There were some ambitious predictions for Facebook’s big announcement today. A dedicated phone? A new mobile app? Redesigned News Feed? Nope (not today at least). Facebook’s latest innovation? Search. Facebook announced today “Graph Search” Beta has been developed and will be available to select users (the idea being in the future it’s a feature everyone on Facebook will be able to access and use).
What is Facebook Graph Search?
Graph Search allows you to sort and filter through anything anyone has shared on Facebook. Unlike Google where search results based on specific keywords- Facebook Graph Search is aggregating custom and specific content only your friends have shared. This means each person sees unique results (with Google, a search for certain keywords returns the exact same results for others around the world).
Wait- how is it different than Google?
Facebook made it very clear- it’s not like Google. Web search is different:
Graph Search and web search are very different. Web search is designed to take a set of keywords (for example: “hip hop”) and provide the best possible results that match those keywords. With Graph Search you combine phrases (for example: “my friends in New York who like Jay-Z”) to get that set of people, places, photos or other content that’s been shared on Facebook. We believe they have very different uses.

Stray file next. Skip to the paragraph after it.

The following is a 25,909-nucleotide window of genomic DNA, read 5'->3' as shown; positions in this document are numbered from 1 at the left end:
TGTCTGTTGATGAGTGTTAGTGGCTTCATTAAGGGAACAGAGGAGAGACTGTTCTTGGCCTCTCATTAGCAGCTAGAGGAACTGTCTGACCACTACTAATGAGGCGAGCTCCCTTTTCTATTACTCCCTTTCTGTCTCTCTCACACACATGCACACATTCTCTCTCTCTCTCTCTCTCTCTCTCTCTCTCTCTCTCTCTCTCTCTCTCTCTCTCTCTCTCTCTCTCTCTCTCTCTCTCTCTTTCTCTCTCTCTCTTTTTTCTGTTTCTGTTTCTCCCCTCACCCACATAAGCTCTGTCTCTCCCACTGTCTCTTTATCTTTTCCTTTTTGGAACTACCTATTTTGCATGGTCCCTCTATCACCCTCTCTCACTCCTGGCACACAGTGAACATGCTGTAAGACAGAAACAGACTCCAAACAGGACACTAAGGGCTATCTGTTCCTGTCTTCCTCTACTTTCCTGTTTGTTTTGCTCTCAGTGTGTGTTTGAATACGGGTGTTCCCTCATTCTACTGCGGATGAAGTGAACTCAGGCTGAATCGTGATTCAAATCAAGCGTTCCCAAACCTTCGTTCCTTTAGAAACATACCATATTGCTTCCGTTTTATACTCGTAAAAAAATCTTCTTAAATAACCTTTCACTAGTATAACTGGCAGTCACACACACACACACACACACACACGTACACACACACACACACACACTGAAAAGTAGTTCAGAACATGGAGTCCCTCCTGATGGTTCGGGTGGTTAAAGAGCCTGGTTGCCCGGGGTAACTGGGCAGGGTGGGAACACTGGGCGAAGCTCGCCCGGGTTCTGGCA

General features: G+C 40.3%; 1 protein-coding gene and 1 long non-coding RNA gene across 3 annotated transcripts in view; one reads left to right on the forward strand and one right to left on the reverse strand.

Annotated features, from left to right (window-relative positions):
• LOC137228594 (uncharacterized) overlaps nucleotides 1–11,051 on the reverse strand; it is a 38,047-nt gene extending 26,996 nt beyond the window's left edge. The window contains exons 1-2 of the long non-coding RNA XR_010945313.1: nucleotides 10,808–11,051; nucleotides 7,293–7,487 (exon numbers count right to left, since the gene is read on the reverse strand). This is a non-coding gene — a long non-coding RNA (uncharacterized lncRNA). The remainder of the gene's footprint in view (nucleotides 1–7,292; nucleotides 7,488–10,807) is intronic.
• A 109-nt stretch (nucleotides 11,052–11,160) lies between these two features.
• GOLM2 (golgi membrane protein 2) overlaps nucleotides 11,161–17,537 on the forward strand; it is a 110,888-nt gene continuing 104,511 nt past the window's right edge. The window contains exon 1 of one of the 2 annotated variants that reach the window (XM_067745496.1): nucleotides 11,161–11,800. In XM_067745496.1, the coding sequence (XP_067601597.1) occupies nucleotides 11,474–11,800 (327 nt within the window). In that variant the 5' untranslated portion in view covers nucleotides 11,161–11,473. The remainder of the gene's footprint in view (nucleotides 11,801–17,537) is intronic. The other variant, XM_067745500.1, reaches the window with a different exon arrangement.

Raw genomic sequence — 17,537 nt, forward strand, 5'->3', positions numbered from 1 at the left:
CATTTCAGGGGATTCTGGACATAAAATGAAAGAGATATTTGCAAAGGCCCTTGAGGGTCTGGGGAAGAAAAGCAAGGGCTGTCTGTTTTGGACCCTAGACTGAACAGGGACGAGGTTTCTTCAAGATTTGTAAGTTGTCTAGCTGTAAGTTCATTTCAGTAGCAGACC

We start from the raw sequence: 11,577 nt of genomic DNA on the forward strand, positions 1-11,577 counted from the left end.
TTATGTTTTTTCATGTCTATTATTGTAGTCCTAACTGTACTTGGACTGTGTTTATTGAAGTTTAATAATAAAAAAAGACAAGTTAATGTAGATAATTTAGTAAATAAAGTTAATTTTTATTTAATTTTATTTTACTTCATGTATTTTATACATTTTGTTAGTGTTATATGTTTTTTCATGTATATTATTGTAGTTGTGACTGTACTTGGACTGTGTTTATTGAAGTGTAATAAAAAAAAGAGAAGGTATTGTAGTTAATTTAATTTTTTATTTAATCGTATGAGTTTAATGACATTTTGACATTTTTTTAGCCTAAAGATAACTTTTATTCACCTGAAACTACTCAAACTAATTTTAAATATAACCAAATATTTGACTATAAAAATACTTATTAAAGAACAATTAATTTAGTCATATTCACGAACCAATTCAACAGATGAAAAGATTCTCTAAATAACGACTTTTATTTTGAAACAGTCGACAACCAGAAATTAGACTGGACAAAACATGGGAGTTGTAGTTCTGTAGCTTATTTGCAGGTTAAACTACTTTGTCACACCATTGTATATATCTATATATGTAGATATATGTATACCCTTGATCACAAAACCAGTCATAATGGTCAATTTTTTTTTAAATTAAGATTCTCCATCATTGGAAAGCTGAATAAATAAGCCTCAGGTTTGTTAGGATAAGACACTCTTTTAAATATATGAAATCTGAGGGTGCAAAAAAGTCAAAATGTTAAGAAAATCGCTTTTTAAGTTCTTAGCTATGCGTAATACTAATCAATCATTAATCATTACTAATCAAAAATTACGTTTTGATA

For example, “Indian Food!”
Let’s say you’re in San Francisco and you want to eat Indian Food. Rather than using Yelp (recommendations from strangers), you could type into Facebook: “show me Indian restaurants in San Francisco my friends from India like”. Like this:
(photos by CNET)
Or if you’re looking for a new dentist …you could type into Facebook:
“Show me dentists liked by my friends”
I can see how this type of searching could be very helpful for travelers. And useful for job searches. Or just “Who do I know that does _____?” Even for journalists can use this new feature for reporting.
Search is Facebook’s tailbone
Research analyst Jeremiah Owyang accurately cited in December that, “Search is Facebook’s tailbone.” Why? Your data is in Facebook. And so is the data of all your closest friends and family. The idea of Facebook letting you harness and access all this content in your social graph in this way is powerful (until now, it has been locked up in your News Feed and your Timeline).
Graph Search will suck if your friends suck
I’ve blogged about this before, but Facebook sucks if your friends suck. The value of Facebook is dependent upon the people you are friends with. To return any results (content) Graph Search is dependent upon that YOUR friends are sharing and creating content- it’s a direct correlation. Something to keep in mind when opinions and reviews start coming in about this feature. Your friend’s content they’ve posted to Facebook will define what you experience (and for some people, it might be rather disappointing).
The implications for business and brands